We're all guilty of the deadline epidemic: knowing you have a deadline, but deciding to momentarily peruse Buzzfeed, tweet about the newest episode of Pretty Little Liars, eat more than you should, and catch up on your chick flicks.
Are deadlines chasing you like fiery hell-demons? Do they thump from under the floor like Poe's tell-tale heart? Do they watch you like the all-seeing eye of Sauron? If you have an impossible deadline, here's a quick read. (It should be -- you have a deadline, right?)
One of the great struggles of any creative profession is coming up with an ingenious and original idea in a timely manner. Lightning strikes of inspiration are often few and far between, which makes it hard to convince people to give you money for your ideas.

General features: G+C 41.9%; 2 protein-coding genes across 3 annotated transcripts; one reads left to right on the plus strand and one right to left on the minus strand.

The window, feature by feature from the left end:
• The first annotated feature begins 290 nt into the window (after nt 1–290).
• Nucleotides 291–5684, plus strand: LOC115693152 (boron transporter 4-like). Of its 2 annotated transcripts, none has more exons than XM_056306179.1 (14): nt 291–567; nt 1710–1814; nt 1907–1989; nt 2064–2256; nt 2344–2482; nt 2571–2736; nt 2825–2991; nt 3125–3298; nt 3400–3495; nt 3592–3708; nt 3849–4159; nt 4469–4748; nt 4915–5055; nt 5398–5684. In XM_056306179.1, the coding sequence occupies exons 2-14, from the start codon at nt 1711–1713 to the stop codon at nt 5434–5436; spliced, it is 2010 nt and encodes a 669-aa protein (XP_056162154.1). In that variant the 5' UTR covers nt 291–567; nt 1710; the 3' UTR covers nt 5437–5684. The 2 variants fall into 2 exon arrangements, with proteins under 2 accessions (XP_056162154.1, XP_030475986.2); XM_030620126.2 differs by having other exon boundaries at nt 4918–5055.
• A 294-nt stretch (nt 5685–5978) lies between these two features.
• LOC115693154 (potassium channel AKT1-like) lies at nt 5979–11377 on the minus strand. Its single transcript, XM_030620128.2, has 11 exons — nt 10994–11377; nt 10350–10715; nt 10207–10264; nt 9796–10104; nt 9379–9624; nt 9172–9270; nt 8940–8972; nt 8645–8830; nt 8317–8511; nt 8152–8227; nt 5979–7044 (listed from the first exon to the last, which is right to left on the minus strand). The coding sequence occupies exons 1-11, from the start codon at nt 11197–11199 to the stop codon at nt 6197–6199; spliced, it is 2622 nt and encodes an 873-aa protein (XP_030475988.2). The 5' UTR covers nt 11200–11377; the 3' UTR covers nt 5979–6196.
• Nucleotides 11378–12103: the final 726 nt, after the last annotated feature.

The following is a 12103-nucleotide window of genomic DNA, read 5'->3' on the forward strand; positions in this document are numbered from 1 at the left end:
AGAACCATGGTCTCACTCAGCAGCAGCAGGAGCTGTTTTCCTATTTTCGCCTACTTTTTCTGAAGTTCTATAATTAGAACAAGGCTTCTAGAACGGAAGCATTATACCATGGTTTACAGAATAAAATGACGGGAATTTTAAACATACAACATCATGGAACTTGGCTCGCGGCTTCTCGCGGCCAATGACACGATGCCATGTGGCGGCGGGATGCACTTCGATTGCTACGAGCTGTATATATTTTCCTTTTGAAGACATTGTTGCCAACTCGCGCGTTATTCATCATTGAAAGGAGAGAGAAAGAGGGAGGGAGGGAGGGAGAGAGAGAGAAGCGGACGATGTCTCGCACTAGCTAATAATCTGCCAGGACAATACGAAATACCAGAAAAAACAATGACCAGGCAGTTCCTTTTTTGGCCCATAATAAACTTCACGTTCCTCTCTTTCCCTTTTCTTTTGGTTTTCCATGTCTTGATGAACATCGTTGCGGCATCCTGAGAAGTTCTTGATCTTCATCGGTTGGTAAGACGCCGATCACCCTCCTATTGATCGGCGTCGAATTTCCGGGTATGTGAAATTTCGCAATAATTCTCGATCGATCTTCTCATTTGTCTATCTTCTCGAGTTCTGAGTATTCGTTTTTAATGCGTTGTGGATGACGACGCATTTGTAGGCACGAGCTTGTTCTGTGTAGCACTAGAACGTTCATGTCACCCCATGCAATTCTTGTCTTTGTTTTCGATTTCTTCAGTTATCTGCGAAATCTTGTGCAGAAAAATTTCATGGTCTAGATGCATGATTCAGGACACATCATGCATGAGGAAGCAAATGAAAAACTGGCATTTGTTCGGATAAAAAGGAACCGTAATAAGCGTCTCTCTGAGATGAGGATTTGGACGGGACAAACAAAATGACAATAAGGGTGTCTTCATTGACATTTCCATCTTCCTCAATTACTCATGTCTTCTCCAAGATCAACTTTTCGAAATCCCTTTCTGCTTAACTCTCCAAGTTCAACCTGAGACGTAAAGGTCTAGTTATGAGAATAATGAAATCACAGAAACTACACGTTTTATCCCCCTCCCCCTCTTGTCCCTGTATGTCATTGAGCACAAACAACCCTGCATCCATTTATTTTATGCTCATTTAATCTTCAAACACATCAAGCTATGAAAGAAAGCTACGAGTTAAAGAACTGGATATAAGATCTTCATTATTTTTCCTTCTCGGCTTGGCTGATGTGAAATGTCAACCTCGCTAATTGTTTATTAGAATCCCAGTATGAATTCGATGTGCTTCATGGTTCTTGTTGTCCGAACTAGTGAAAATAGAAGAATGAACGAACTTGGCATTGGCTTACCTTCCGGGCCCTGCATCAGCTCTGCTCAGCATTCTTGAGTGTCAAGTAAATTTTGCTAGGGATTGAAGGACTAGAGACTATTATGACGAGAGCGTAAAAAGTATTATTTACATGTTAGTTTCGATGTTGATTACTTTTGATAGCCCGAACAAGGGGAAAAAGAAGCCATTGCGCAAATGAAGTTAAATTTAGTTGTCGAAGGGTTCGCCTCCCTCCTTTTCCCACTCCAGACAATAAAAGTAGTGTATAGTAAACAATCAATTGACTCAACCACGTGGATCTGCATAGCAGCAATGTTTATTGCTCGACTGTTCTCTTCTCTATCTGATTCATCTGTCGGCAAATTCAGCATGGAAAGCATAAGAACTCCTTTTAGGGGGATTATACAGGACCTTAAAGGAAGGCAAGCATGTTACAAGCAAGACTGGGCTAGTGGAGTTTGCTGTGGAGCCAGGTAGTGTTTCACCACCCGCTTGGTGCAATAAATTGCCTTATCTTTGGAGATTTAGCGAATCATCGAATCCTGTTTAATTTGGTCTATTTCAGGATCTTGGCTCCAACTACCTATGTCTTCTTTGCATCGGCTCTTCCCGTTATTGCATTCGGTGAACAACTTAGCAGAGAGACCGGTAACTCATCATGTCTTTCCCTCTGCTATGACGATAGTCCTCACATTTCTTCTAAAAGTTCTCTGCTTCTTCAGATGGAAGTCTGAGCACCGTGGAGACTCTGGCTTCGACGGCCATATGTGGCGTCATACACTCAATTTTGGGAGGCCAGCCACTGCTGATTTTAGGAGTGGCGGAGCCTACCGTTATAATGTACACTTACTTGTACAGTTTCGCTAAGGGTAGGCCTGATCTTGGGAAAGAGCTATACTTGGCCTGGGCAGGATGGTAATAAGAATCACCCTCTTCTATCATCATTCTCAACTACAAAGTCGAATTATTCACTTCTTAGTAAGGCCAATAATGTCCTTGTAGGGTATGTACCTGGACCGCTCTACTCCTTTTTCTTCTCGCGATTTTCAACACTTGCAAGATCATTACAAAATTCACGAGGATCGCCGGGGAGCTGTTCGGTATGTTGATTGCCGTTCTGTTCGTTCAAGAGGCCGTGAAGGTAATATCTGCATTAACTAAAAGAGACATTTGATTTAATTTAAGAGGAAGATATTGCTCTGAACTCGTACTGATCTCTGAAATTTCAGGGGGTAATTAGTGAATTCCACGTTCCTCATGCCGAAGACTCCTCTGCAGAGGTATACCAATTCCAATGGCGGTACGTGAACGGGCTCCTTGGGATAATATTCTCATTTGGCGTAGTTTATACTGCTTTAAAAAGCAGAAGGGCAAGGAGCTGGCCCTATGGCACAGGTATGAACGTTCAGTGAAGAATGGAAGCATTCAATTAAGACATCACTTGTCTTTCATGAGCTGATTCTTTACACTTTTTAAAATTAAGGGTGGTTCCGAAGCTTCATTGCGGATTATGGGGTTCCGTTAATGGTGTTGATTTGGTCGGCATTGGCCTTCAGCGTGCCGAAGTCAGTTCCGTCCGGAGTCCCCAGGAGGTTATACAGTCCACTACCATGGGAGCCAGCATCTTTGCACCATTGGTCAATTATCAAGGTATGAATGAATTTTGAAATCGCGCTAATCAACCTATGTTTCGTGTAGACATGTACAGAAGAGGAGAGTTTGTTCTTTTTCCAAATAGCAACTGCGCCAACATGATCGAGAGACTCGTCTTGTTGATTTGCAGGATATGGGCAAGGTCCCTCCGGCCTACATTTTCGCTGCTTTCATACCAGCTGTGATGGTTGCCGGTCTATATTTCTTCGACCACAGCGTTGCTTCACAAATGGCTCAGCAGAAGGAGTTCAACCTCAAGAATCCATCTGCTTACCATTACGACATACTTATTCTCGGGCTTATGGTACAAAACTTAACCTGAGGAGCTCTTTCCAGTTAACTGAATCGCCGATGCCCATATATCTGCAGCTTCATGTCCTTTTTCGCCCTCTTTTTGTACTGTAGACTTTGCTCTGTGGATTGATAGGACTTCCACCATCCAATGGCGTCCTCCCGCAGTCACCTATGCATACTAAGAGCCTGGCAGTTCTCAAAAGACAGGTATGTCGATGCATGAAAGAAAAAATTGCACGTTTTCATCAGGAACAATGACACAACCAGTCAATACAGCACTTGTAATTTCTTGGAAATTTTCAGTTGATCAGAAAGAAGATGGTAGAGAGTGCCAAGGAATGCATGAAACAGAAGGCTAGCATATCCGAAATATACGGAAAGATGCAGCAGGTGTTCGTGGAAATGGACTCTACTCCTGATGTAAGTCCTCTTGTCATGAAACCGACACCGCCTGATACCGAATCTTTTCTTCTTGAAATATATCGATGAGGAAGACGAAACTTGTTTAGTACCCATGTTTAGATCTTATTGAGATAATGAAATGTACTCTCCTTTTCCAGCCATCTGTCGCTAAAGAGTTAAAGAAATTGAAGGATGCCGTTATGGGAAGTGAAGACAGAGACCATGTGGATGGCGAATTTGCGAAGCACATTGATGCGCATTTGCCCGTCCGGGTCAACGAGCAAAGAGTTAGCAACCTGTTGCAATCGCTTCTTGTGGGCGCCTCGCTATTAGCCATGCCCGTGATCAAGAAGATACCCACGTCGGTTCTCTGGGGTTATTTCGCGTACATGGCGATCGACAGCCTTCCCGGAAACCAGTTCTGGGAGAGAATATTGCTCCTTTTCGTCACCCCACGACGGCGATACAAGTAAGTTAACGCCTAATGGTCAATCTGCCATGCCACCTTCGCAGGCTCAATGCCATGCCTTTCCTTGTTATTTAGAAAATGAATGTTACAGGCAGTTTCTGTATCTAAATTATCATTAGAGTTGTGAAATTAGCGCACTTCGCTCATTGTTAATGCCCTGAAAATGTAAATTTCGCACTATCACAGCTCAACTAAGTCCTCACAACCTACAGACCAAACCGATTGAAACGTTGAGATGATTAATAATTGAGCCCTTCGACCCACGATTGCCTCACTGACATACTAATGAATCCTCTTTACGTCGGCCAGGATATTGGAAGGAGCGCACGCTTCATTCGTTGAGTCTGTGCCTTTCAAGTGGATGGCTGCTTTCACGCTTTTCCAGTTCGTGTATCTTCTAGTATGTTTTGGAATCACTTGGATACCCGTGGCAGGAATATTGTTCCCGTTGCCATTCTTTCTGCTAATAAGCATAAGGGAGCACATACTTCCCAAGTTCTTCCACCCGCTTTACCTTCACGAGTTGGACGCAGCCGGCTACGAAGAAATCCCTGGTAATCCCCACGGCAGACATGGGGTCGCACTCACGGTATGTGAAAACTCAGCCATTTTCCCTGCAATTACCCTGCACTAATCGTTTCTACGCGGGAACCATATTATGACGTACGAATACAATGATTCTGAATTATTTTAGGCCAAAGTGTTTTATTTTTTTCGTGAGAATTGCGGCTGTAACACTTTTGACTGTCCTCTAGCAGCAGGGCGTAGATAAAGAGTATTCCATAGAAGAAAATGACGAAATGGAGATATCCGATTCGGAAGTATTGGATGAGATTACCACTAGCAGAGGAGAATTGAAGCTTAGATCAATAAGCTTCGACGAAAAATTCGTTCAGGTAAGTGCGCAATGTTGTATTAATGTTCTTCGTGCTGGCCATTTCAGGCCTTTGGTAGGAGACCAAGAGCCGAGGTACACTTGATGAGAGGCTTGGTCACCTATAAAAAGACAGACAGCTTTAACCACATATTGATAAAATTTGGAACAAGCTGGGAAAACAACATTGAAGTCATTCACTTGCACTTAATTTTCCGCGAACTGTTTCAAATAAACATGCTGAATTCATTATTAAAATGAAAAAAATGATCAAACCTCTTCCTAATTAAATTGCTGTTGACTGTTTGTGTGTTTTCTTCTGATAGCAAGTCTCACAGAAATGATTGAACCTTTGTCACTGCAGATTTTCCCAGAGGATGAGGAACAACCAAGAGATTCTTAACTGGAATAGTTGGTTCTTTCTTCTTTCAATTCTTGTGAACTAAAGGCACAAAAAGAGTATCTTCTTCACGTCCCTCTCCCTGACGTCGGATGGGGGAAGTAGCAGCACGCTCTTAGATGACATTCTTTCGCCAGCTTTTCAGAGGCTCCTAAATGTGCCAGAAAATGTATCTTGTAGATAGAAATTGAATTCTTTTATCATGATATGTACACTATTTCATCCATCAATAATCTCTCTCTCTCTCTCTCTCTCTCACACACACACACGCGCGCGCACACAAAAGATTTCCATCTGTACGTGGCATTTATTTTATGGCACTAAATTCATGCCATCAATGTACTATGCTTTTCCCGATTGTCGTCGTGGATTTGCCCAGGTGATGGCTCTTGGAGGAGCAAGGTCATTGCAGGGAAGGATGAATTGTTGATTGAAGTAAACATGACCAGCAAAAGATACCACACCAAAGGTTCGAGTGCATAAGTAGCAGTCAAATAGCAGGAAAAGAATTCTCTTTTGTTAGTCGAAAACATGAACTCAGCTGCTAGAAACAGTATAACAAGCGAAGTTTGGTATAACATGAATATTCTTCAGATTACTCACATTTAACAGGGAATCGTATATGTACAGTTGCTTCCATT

In his book, When I Stop Talking, You'll Know I'm Dead, legendary film producer Jerry Weintraub says death makes the rope taut. You need an endpoint, after all, to give your story structure -- and meaning. Maybe that's why they call it a deadline.
I haven't lived alone since 1986, when I had an apartment in York Harbor, Maine, near the beach. I was there for six months until my husband, then boyfriend, whisked me away to his apartment above a garage in Rye, NH on the beach.
How do you recognize when you are working too much and for the wrong reasons? Who today truly keeps their perspective of what's normal or acceptable when it comes to work? Surviving the economic crisis of 2009 has pushed the limits of what is normal working behavior.